Rewarding Mathematics

We hear a lot about how talent will leave the major financial centres if taxes or regulations become unacceptable. That people move to more favourable locations is more or less plausible. But what seems to not ever be asked is how much talent does this “talent” really have?

Combine this with what I have often said, that the mathematics of quant finance is straightforward if approached properly, and the following idea immediately suggests itself: Measure the ratio of typical salary in a quantitative field to the difficulty of the mathematics in that field. How much better off is the quant compared to the aeronautical engineer?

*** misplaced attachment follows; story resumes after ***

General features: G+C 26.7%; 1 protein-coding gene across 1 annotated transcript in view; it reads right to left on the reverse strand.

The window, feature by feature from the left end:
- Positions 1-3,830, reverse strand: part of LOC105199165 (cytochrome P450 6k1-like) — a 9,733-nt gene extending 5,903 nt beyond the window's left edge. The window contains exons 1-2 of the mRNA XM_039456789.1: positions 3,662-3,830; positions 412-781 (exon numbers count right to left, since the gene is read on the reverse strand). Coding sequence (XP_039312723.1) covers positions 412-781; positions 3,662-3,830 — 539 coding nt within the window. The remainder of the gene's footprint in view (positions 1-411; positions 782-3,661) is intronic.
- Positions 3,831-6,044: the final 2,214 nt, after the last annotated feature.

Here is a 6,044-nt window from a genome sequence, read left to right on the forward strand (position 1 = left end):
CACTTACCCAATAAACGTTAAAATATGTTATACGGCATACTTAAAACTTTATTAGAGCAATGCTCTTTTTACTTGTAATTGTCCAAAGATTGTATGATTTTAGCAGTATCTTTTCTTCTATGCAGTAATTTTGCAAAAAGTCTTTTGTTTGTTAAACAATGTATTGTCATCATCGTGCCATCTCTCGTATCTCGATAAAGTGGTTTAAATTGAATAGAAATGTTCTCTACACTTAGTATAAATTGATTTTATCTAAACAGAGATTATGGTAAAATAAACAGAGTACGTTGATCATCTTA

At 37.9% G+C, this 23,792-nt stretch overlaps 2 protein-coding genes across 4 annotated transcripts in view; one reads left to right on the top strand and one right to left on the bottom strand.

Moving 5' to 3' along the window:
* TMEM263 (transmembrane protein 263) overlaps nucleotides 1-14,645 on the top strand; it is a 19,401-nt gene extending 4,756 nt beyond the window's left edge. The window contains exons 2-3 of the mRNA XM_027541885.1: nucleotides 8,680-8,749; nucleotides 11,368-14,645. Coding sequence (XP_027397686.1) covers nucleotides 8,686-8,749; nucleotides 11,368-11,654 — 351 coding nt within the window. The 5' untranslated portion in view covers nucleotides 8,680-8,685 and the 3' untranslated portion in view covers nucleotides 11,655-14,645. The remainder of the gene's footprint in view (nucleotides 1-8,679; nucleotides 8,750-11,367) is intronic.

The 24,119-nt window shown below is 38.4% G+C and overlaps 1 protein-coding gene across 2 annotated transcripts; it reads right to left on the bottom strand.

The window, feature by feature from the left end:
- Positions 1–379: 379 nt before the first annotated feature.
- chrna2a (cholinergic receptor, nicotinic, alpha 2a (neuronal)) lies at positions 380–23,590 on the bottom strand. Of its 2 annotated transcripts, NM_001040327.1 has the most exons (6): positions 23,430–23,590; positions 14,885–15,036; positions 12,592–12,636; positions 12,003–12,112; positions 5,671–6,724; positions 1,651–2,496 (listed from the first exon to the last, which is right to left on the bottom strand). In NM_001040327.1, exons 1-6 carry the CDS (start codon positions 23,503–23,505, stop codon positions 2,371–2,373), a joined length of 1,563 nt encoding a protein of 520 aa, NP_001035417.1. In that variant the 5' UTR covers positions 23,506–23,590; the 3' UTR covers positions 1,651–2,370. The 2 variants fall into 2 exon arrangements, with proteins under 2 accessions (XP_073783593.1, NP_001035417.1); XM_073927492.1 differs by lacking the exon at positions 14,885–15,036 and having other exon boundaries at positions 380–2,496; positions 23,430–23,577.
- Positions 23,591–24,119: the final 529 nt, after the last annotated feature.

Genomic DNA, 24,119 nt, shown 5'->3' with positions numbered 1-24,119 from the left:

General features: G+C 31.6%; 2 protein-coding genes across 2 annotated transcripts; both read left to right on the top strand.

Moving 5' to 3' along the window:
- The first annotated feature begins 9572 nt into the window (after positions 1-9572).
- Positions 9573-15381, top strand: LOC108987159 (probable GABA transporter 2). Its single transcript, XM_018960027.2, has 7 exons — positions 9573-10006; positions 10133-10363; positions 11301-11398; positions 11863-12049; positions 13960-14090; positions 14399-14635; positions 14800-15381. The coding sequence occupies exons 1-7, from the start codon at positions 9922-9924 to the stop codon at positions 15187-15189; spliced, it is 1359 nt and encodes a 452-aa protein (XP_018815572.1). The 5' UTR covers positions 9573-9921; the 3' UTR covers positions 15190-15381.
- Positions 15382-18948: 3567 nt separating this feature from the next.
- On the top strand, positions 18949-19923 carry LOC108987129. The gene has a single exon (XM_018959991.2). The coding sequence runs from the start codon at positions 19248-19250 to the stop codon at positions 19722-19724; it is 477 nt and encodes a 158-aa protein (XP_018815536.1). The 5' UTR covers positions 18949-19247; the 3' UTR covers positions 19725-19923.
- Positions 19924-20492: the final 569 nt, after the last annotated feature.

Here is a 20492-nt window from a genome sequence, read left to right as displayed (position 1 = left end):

And does salary correlate with talent?

Quantifying the math difficulty, for the denominator in the ratio, is the hard part. Inspired by the kind of differential equations seen in many physical sciences as well as in finance we could start as follows.

Parabolic equations 5 points; elliptic 10; hyperbolic or mixed 15.

Four or fewer dimensions 5 points; five or more 10 points.

Linear no points; nonlinear 10 points.

The aero engineer might have a ratio of 5 (after rescaling by 1,000 to make the numbers neater), the quant a whopping 30.

In other words the aero engineer ought to be on the quant’s salary and vice versa.

P